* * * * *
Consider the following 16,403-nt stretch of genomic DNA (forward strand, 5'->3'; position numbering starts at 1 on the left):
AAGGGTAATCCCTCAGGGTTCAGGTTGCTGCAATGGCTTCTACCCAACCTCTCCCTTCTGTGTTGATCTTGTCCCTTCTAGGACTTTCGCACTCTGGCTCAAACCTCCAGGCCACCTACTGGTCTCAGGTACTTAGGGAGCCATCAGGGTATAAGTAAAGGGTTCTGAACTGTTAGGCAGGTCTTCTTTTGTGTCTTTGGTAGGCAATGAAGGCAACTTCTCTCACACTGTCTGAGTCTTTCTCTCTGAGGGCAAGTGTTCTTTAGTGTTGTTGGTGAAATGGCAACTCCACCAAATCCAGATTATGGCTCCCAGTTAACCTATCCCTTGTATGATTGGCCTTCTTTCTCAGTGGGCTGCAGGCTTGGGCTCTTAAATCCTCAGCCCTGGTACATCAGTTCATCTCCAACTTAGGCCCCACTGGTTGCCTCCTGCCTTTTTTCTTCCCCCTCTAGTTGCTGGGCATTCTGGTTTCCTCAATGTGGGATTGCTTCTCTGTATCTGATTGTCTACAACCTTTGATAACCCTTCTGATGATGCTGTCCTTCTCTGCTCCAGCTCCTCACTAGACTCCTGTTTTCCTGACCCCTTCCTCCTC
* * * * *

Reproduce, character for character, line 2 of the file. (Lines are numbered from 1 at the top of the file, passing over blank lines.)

AAGGGTAATCCCTCAGGGTTCAGGTTGCTGCAATGGCTTCTACCCAACCTCTCCCTTCTGTGTTGATCTTGTCCCTTCTAGGACTTTCGCACTCTGGCTCAAACCTCCAGGCCACCTACTGGTCTCAGGTACTTAGGGAGCCATCAGGGTATAAGTAAAGGGTTCTGAACTGTTAGGCAGGTCTTCTTTTGTGTCTTTGGTAGGCAATGAAGGCAACTTCTCTCACACTGTCTGAGTCTTTCTCTCTGAGGGCAAGTGTTCTTTAGTGTTGTTGGTGAAATGGCAACTCCACCAAATCCAGATTATGGCTCCCAGTTAACCTATCCCTTGTATGATTGGCCTTCTTTCTCAGTGGGCTGCAGGCTTGGGCTCTTAAATCCTCAGCCCTGGTACATCAGTTCATCTCCAACTTAGGCCCCACTGGTTGCCTCCTGCCTTTTTTCTTCCCCCTCTAGTTGCTGGGCATTCTGGTTTCCTCAATGTGGGATTGCTTCTCTGTATCTGATTGTCTACAACCTTTGATAACCCTTCTGATGATGCTGTCCTTCTCTGCTCCAGCTCCTCACTAGACTCCTGTTTTCCTGACCCCTTCCTCCTC